In the age of social media, however, social comparisons are nearly ubiquitous. One study found that “participants who used Facebook most often had poorer trait self-esteem, and this was mediated by greater exposure to upward social comparisons on social media”[1]. Basically, you will feel worse about yourself if you are constantly getting glimpses into lives that you consider to be better than yours.

    Try to limit your time on social media. Also, when you do start scrolling, keep in mind that each profile is carefully crafted to create the appearance of a perfect life. Check yourself when you find yourself wishing for greener grass.

    2. Be Mean-Spirited

    People with low self-esteem bully others. They take pleasure in putting other people down. People with positive self-esteem see no need to down other people, choosing instead to encourage and celebrate successes.

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    If you find that you feel the need to put others down, analyze where that’s coming from. If they’ve had success in life, help them feel good about that achievement. They may do the same for you one day.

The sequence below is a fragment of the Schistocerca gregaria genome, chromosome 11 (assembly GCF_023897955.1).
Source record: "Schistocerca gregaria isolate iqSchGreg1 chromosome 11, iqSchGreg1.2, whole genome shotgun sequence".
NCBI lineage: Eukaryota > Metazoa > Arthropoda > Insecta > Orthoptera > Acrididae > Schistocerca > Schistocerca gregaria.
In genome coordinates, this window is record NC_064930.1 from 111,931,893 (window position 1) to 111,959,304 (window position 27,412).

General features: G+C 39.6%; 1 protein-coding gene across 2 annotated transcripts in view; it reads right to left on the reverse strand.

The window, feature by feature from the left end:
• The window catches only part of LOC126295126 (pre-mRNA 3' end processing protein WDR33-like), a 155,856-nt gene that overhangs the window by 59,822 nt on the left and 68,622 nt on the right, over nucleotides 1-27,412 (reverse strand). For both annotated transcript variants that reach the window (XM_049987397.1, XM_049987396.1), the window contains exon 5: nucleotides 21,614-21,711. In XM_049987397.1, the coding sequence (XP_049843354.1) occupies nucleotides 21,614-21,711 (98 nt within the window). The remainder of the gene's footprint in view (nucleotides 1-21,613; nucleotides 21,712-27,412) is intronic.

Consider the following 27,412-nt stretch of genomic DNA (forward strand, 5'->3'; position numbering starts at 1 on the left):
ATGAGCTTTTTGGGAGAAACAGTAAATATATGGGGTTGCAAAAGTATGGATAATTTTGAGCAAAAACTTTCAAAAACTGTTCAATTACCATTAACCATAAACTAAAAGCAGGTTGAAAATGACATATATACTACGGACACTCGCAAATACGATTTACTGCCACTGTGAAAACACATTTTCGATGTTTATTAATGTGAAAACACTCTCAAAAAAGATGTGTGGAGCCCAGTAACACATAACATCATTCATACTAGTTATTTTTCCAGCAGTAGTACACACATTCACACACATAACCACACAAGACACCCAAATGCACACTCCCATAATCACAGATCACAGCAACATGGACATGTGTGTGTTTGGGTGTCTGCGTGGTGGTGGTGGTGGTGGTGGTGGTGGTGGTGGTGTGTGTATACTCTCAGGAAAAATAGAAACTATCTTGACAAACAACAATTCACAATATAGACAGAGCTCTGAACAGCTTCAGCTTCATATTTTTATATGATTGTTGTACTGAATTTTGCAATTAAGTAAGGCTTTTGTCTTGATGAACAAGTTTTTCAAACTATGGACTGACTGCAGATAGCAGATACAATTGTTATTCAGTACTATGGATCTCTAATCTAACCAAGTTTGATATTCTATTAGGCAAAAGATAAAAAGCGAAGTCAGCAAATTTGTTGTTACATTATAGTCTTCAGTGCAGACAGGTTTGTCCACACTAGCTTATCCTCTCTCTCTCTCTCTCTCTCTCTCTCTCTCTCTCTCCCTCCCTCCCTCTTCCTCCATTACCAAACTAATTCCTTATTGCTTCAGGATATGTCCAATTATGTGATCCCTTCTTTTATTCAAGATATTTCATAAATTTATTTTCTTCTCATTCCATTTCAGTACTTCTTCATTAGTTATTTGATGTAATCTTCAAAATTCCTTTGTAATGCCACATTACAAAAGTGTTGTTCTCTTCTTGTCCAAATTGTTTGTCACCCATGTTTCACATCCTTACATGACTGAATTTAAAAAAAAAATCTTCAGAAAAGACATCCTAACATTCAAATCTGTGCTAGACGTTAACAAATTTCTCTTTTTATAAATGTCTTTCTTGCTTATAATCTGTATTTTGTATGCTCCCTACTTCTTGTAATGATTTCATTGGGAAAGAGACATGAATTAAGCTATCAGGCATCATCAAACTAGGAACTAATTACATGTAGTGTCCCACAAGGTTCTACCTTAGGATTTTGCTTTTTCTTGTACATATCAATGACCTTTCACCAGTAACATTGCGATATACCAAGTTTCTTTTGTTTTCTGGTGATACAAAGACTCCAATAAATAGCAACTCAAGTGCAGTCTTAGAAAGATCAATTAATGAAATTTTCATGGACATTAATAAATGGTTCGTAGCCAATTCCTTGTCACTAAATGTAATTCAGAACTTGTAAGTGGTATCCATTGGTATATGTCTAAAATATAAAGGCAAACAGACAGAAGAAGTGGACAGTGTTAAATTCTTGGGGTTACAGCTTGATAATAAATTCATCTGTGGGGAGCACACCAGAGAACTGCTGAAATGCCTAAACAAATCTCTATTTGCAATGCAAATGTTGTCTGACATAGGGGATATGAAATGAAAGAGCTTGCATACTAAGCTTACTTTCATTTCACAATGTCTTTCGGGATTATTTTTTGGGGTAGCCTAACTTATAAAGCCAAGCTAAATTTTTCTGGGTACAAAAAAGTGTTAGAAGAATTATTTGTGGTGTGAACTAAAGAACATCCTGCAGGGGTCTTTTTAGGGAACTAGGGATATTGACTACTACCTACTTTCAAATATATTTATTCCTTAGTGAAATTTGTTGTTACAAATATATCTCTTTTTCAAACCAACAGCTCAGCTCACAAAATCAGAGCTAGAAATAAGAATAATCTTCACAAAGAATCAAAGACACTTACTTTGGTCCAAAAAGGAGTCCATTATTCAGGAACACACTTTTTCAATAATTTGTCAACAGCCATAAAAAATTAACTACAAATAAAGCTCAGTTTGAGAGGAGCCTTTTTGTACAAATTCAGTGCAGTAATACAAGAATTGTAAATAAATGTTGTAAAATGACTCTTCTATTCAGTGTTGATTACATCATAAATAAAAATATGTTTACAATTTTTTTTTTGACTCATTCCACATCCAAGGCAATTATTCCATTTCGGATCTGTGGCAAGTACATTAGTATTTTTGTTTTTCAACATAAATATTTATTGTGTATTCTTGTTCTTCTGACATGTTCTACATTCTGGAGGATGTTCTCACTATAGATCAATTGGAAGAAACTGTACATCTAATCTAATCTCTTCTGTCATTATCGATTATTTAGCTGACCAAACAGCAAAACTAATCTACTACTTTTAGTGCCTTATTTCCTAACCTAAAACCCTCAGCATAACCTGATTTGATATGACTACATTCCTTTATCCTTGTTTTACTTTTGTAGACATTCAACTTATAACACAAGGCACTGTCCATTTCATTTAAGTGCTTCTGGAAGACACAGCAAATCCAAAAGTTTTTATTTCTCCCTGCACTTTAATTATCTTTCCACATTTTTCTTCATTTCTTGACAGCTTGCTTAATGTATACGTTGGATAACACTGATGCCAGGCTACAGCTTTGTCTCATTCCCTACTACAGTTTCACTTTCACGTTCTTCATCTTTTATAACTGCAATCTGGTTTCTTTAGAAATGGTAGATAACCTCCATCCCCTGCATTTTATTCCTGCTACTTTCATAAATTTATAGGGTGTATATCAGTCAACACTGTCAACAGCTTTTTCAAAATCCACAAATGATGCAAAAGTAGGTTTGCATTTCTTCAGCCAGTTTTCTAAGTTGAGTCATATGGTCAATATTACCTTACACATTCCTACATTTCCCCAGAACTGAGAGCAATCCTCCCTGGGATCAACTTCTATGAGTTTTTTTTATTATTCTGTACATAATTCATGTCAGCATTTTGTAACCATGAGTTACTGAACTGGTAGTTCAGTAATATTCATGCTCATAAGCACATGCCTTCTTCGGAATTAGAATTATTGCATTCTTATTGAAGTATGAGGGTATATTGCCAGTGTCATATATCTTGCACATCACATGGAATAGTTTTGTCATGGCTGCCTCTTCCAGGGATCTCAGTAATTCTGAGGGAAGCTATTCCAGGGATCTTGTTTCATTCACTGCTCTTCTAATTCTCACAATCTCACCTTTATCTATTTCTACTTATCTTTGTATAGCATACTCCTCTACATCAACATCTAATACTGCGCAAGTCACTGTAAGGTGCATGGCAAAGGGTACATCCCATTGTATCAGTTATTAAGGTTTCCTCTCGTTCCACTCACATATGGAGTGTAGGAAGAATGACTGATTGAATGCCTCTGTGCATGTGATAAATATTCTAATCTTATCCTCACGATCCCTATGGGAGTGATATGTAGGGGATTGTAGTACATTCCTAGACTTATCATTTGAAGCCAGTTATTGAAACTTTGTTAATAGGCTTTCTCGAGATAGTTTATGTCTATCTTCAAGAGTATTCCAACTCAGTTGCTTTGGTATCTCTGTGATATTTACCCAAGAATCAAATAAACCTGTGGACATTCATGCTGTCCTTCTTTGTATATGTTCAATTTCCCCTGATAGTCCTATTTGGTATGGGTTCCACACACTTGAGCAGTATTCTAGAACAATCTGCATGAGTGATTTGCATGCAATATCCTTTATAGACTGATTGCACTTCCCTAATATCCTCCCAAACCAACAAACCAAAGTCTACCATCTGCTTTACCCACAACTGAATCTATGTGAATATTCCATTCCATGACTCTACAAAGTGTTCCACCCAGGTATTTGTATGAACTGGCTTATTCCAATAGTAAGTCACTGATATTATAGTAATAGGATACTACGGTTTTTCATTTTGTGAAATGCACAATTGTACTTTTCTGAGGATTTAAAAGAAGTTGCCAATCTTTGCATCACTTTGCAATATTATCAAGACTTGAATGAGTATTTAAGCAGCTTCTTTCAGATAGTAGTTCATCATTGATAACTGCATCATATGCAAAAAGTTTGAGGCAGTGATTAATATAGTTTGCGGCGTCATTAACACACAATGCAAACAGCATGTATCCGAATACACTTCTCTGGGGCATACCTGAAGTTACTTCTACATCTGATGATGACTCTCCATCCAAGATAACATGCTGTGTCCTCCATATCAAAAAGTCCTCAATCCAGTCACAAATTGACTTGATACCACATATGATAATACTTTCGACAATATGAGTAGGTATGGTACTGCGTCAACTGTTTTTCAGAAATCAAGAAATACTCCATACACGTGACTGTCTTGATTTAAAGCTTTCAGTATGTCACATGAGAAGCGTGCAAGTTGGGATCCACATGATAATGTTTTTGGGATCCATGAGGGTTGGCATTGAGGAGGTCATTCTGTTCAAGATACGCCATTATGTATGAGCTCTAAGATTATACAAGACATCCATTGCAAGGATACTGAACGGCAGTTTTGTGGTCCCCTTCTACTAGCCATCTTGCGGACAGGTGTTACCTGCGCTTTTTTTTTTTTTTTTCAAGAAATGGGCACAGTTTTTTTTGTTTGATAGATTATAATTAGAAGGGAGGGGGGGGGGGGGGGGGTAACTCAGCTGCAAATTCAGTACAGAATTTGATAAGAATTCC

3. Let Imperfection Ruin Your Day

    Perfectionism isn’t necessarily a bad thing, but obsessing over making everything perfect is a sign that you have low self-esteem and can lead to never-ending negative thoughts. This can turn into an inability to solve problems creatively, which will only make self-esteem issues worse. 

    Those with high self-esteem disconnect from the results and do their best without expecting perfection.

    People with that kind of confidence understand that messing up is a part of life and that each time they aim and miss success, they’ll at least learn something along the way.